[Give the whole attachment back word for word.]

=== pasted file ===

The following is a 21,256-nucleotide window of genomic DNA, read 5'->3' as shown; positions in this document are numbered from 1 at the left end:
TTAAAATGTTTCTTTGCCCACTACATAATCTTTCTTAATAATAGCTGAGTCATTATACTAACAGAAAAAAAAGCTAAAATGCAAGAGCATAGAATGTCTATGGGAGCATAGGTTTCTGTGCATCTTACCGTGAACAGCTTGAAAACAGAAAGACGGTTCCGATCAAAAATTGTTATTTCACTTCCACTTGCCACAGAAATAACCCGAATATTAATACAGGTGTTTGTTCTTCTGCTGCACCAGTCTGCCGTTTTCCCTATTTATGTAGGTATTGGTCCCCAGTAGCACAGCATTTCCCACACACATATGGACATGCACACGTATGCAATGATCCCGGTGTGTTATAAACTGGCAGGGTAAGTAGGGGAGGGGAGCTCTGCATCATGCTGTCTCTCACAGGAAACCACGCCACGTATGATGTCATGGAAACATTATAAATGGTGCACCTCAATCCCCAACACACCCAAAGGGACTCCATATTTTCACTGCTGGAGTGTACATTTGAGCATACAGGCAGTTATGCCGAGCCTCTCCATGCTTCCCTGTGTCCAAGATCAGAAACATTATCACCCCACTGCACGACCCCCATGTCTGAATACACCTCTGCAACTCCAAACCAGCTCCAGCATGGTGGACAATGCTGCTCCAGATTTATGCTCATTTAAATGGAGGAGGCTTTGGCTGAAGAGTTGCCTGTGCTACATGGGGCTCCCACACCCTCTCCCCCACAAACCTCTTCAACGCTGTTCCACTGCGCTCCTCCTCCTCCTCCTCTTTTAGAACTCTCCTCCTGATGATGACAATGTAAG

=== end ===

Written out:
The following is a 21,256-nucleotide window of genomic DNA, read 5'->3' as shown; positions in this document are numbered from 1 at the left end:
TTAAAATGTTTCTTTGCCCACTACATAATCTTTCTTAATAATAGCTGAGTCATTATACTAACAGAAAAAAAAGCTAAAATGCAAGAGCATAGAATGTCTATGGGAGCATAGGTTTCTGTGCATCTTACCGTGAACAGCTTGAAAACAGAAAGACGGTTCCGATCAAAAATTGTTATTTCACTTCCACTTGCCACAGAAATAACCCGAATATTAATACAGGTGTTTGTTCTTCTGCTGCACCAGTCTGCCGTTTTCCCTATTTATGTAGGTATTGGTCCCCAGTAGCACAGCATTTCCCACACACATATGGACATGCACACGTATGCAATGATCCCGGTGTGTTATAAACTGGCAGGGTAAGTAGGGGAGGGGAGCTCTGCATCATGCTGTCTCTCACAGGAAACCACGCCACGTATGATGTCATGGAAACATTATAAATGGTGCACCTCAATCCCCAACACACCCAAAGGGACTCCATATTTTCACTGCTGGAGTGTACATTTGAGCATACAGGCAGTTATGCCGAGCCTCTCCATGCTTCCCTGTGTCCAAGATCAGAAACATTATCACCCCACTGCACGACCCCCATGTCTGAATACACCTCTGCAACTCCAAACCAGCTCCAGCATGGTGGACAATGCTGCTCCAGATTTATGCTCATTTAAATGGAGGAGGCTTTGGCTGAAGAGTTGCCTGTGCTACATGGGGCTCCCACACCCTCTCCCCCACAAACCTCTTCAACGCTGTTCCACTGCGCTCCTCCTCCTCCTCCTCTTTTAGAACTCTCCTCCTGATGATGACAATGTAAG